PARIS PAIRS TRADE
Short Paris Hilton, go long Kim Kardashian.
Both women are 31 years old, both became famous for sex tapes, but their career charts are moving in inverse directions.
Hilton, born with money, continues to fritter it away. She made the tabloidsagain this weekend after her boyfriend allegedly punched another guy whose girlfriend was getting a tad affectionate with the heiress at a Vegas nightclub.
While this might be somehow amusing for a 21-year-old, it becomes a bit old for a 31-year-old. Will we still be reading about Vegas club exploits when Hilton is 41? 51?
Meantime, say what you will about Kim Kardashian, but she has managed to turn nothing into a legitimate empire. No one's forcing you to pay attention to her or buy her stuff, and she's not breaking any laws.
FATTEN UP ON FAT CALLS
Start acquiring December calls on Christina Aguilera and Lady Gaga. Aguilera's hit show on NBC, "The Voice," is still performing, though ratings are down from a year ago. However, in an interview with Billboard, the singer says she's told critics of her weight gain, "You are working with a fat girl. Know it now and get over it." Who doesn't love that sort of honesty?
Meantime, Gaga, who's been criticized for gaining 25 pounds (and looking normal), has fought back with a new organization called A Body Revolution 2013. Yes, this nation has an obesity problem. However, the solution is not for pop stars to starve themselves. Uh, Adele, hello! Now that we've gotten that out of the way, the temporary dip in Aguilera/Gaga shares can now begin to recover.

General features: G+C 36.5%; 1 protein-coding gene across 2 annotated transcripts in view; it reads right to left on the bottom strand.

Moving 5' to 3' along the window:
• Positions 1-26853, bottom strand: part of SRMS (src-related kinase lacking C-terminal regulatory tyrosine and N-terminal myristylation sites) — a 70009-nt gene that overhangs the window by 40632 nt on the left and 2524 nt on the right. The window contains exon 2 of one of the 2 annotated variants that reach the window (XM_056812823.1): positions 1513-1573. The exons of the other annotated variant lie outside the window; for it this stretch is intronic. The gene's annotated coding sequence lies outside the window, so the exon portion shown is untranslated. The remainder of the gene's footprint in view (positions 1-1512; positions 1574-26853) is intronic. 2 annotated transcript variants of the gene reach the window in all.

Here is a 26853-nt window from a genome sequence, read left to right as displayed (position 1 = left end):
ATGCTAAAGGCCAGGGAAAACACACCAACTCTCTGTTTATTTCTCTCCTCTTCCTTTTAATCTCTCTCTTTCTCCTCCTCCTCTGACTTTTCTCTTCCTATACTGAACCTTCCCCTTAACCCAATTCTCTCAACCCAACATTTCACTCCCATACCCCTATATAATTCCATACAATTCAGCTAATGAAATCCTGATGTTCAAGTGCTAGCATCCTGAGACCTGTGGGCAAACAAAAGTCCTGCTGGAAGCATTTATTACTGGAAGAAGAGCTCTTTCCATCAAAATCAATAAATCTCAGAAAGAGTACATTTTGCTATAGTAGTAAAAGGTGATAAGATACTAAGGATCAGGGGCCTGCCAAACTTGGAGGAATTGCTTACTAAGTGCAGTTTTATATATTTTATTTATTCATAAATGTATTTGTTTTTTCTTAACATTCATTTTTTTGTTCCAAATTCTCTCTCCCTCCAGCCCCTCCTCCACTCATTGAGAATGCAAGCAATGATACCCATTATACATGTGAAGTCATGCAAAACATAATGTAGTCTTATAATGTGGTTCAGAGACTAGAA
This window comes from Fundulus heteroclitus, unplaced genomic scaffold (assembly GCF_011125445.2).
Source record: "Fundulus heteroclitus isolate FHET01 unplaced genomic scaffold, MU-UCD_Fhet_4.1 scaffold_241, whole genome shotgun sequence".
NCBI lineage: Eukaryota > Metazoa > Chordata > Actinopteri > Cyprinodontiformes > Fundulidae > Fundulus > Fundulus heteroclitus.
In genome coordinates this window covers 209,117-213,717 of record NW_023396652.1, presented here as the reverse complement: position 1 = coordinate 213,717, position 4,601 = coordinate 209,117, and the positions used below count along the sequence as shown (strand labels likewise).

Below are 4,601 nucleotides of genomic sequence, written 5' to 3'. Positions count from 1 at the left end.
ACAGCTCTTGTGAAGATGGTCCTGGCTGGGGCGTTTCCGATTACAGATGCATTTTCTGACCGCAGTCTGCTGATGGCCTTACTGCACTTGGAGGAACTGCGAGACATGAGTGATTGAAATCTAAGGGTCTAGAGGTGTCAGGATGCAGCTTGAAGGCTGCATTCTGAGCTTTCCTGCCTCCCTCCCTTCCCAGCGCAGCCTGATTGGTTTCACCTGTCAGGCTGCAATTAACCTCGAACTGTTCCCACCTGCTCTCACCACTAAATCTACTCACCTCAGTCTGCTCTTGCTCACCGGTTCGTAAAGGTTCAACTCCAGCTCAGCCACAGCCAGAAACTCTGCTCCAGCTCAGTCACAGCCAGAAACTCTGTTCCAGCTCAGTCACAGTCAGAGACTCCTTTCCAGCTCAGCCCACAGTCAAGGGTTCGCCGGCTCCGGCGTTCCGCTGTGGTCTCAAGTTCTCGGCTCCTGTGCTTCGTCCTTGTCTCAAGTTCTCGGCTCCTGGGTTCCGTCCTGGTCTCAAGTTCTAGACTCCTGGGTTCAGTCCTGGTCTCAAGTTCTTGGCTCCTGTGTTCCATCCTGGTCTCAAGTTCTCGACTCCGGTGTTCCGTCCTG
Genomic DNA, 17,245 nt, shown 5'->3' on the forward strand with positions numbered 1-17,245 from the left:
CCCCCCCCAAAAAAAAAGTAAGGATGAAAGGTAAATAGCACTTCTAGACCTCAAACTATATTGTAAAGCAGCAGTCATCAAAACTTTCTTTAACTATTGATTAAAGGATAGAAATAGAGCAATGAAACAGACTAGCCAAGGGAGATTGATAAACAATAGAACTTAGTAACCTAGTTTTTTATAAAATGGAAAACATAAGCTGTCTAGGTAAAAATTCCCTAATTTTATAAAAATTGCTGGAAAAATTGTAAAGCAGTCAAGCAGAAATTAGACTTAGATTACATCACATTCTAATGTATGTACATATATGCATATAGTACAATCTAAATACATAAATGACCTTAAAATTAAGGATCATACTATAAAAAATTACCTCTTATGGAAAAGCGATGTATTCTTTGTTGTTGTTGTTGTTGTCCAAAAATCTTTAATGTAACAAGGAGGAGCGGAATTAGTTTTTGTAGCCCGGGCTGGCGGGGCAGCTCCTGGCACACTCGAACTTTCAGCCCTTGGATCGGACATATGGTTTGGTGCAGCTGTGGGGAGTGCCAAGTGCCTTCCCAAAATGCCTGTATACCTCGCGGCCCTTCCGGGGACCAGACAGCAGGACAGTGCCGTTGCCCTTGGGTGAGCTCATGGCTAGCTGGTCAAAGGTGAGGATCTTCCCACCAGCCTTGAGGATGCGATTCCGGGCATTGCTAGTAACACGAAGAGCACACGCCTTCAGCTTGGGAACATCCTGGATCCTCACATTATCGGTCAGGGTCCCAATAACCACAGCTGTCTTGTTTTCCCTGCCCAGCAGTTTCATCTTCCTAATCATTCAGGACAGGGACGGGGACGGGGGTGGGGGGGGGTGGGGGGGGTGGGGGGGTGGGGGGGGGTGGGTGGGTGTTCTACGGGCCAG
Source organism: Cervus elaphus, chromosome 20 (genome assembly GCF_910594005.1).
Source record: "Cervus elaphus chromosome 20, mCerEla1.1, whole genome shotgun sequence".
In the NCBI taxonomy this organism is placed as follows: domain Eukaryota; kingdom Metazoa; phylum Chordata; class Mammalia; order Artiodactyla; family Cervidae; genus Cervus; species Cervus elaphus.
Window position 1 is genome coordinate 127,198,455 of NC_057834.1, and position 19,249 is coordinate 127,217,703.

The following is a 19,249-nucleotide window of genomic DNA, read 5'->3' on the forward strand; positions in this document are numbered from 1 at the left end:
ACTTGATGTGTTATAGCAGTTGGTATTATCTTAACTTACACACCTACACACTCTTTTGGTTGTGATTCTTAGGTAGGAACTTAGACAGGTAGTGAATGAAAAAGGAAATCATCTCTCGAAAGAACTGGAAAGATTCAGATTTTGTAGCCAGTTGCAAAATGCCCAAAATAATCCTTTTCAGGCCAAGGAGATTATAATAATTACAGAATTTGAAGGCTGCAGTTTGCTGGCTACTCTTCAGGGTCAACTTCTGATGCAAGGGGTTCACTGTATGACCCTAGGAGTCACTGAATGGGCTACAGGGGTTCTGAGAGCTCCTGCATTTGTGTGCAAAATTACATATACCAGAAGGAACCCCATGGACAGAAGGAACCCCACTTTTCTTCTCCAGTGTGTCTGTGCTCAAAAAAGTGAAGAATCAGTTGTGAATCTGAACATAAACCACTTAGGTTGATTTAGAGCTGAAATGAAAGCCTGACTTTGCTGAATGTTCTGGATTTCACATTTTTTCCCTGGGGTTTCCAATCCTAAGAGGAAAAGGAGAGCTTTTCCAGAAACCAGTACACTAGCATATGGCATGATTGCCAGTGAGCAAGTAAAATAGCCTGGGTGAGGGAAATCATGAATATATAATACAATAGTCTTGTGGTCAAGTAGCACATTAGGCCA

Lots of short covering on Ian Poulter this morning. The British golfer single-handedly turned around the momentum this weekend at the Ryder Cup.
Team USA suffered an epic collapse from which Steve Stricker may never recover. The Euros played for the late great Seve Ballesteros, and, in the end, the Americans were Seve-stated.
The European team included Brits, Northern Irish, Germans, plus some Belgian guy, but we also saw golfers from financially troubled EU members Spain and Italy. The way the team pulled together can only inspire Europe's financial and political leaders to be as impressive and united in overcoming long odds.
SHORT NEW YORK CITY
As long as Lindsay Lohan and Amanda Bynes are in the Big Apple, no one is safe.
—By CNBC's Jane Wells
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